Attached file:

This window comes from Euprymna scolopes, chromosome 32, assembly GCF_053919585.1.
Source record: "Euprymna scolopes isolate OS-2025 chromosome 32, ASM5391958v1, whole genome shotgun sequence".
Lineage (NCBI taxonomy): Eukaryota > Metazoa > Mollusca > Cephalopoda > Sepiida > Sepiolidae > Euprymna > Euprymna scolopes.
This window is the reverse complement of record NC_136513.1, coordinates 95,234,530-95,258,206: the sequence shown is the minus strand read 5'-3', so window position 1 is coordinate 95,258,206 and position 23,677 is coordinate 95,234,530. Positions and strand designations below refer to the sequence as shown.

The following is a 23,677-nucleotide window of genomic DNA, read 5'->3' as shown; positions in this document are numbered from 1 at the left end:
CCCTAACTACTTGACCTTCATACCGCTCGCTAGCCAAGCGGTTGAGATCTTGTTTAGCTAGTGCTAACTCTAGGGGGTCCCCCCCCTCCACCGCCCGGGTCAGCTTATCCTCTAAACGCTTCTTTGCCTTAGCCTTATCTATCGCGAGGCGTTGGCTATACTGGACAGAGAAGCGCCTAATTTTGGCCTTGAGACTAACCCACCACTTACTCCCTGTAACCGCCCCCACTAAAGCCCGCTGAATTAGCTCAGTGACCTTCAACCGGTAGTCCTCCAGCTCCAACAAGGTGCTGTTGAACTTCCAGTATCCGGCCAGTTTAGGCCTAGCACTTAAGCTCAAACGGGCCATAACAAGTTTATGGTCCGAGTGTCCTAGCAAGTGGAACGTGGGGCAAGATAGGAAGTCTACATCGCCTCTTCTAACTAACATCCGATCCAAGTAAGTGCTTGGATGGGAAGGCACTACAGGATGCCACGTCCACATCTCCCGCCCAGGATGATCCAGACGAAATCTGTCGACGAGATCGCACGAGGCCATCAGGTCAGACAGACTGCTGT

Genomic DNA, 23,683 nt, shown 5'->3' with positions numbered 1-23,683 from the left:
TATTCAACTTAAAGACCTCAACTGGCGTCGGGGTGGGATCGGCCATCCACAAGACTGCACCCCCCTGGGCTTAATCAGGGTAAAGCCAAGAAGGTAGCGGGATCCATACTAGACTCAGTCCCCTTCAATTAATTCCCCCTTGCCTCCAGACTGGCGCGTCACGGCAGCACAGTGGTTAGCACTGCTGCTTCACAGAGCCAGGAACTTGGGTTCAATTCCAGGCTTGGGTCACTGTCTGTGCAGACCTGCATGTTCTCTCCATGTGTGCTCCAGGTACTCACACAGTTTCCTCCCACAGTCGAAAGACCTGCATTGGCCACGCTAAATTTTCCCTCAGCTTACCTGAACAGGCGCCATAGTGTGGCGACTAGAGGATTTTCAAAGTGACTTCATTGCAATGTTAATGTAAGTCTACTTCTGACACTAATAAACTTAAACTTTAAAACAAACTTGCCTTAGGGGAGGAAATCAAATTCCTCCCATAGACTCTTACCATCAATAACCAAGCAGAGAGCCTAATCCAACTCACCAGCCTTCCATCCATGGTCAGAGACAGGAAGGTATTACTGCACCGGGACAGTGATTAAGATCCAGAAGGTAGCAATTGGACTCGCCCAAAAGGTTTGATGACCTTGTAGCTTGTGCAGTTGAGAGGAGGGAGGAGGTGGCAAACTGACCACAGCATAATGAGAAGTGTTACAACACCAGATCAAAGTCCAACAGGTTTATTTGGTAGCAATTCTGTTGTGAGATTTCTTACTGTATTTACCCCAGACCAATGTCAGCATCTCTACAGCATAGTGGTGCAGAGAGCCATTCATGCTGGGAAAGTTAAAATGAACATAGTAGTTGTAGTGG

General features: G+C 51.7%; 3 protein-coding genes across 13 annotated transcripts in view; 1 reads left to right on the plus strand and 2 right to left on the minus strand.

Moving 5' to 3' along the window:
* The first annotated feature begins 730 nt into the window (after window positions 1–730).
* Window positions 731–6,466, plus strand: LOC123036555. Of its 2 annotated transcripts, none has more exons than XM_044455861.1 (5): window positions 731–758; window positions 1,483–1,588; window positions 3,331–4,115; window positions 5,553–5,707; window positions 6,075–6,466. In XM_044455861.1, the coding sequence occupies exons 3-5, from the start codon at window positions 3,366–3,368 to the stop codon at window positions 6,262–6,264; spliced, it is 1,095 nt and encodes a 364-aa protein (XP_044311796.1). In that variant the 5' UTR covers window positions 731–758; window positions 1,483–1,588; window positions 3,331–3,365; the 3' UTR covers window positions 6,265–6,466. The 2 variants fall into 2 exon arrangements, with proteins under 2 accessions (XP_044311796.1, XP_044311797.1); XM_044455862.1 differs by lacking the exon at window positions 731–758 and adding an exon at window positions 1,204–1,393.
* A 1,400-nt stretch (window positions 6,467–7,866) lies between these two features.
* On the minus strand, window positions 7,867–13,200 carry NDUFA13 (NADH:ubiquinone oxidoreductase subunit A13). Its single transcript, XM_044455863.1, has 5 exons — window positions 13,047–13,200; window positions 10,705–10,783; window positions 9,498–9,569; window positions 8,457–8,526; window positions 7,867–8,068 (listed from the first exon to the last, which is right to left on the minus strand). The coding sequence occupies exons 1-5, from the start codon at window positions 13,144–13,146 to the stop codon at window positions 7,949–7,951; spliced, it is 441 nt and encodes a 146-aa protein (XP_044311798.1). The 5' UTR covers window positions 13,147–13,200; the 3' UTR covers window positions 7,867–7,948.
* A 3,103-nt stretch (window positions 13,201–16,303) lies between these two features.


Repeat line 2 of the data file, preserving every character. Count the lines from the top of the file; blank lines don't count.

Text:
Source record: "Euprymna scolopes isolate OS-2025 chromosome 32, ASM5391958v1, whole genome shotgun sequence".